Old Testament images fill the book of Revelation. For example, the woman in Revelation 12 recalls Old Testament depictions of Israel (Gen. 37:9; Isa. 54:1; Mic. 4:9–10). But these images do not necessarily appear to the exclusion of other images taken from the pagan culture of John’s day. For instance, some pagan myths also involved a woman giving birth to a god or an emperor who defeated a dragon. That the woman gives birth to Jesus in Revelation is a powerful message for first-century pagans—the great God or emperor whom you seek is actually Jesus, who was crucified and rose again from the dead. All others are merely pretenders.
We have seen that the vision in Revelation 12 explains the spiritual realities behind the suffering of God’s people. First, Satan attempted to destroy the male child—Jesus the Messiah—but He conquered death and ascended to heaven, where He is reigning at God’s right hand (vv. 1–5). We will see that Satan’s failure to defeat Christ has led him to pursue the woman—God’s faithful people—instead (v. 13). Before we look at that, however, we must consider today’s passage.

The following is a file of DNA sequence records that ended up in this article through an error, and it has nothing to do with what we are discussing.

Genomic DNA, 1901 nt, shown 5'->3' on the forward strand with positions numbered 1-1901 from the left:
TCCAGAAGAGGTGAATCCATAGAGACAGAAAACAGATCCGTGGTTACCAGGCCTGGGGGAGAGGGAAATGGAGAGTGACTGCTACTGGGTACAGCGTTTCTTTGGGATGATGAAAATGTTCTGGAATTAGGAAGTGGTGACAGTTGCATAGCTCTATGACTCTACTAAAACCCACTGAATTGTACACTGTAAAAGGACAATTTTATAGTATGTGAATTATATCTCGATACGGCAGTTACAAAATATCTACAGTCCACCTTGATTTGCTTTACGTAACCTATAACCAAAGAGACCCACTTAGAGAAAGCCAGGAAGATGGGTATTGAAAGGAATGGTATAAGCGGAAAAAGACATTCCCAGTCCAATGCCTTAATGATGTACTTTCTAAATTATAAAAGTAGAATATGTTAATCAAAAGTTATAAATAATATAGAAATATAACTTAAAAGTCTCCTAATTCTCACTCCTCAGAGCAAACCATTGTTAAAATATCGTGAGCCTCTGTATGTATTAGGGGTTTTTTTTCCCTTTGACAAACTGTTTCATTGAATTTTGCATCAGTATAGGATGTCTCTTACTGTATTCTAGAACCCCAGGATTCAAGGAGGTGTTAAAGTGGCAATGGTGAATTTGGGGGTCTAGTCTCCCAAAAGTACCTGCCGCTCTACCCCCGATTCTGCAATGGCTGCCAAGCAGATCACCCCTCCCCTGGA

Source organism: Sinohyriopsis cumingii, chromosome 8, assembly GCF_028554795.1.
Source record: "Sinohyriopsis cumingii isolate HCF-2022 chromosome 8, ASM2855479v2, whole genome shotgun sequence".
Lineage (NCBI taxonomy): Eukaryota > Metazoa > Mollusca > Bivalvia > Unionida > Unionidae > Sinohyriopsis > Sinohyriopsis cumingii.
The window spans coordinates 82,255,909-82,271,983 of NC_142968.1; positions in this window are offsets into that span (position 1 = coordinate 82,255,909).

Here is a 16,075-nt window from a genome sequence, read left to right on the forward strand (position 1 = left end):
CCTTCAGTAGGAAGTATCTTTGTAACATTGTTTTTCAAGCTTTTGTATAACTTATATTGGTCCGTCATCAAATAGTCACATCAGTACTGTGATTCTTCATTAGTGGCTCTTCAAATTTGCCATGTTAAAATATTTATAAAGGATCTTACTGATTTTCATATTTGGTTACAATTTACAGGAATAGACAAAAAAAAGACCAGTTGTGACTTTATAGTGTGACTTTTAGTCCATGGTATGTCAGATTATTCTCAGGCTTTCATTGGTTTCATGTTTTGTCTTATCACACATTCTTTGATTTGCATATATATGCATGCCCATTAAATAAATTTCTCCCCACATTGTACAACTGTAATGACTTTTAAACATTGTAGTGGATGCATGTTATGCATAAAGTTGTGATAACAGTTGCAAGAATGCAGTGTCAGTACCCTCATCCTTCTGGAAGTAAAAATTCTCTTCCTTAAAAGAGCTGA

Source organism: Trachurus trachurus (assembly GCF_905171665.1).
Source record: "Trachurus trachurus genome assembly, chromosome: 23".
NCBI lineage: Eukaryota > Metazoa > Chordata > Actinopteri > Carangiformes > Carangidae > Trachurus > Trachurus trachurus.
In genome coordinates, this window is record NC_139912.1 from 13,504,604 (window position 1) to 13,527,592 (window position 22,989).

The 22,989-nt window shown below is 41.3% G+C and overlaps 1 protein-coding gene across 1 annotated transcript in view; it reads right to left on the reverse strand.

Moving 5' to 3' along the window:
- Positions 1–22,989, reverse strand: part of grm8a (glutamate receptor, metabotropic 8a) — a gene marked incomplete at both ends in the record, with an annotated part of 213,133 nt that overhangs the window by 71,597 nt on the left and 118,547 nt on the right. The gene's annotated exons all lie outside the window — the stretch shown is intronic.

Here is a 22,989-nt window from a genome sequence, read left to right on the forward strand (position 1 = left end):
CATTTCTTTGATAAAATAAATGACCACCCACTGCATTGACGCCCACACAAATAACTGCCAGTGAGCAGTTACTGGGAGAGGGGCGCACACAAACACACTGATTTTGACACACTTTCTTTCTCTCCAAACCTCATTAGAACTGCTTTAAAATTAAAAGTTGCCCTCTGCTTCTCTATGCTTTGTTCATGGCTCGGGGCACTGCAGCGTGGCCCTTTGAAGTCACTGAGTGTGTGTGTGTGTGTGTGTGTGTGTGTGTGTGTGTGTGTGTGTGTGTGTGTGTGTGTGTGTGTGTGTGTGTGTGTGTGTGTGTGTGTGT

Revelation 12:7–9 describes a battle in heaven between Michael, the archangel, and his angels against the dragon, Satan, and his angels. Satan loses this battle, and he and his angels are thrown down to earth (see also Dan. 10). This battle parallels the devil’s failure to destroy Jesus, giving us a picture of what happened as a result of our Lord’s person and work. In sum, Satan suffered a decisive defeat. He was cast out of heaven, where he once accused God’s people (Job 1–2). To put it another way, the atonement of Jesus has rendered forever void Satan’s accusations that we should be punished eternally for our sin, for now we are clothed in the perfect righteousness of Christ and reckoned as saints (2 Cor. 5:21).
The call to praise found in Revelation 12:10–12 confirms this. Christ has dealt the death blow to Satan, and though he continues to fight against Christ’s people, we overcome him by the blood of the Lamb (the work of Christ) and our testimony (the gospel of God that saves us). This overcoming occurs as we cling to Jesus, not renouncing Him when we are persecuted. Therefore, may what Matthew Henry says about the saints in today’s passage be true of us as well: “When the love of life stood in competition with their loyalty to Christ; they loved not their lives so well but they could give them up to death, could lay them down in Christ’s cause.”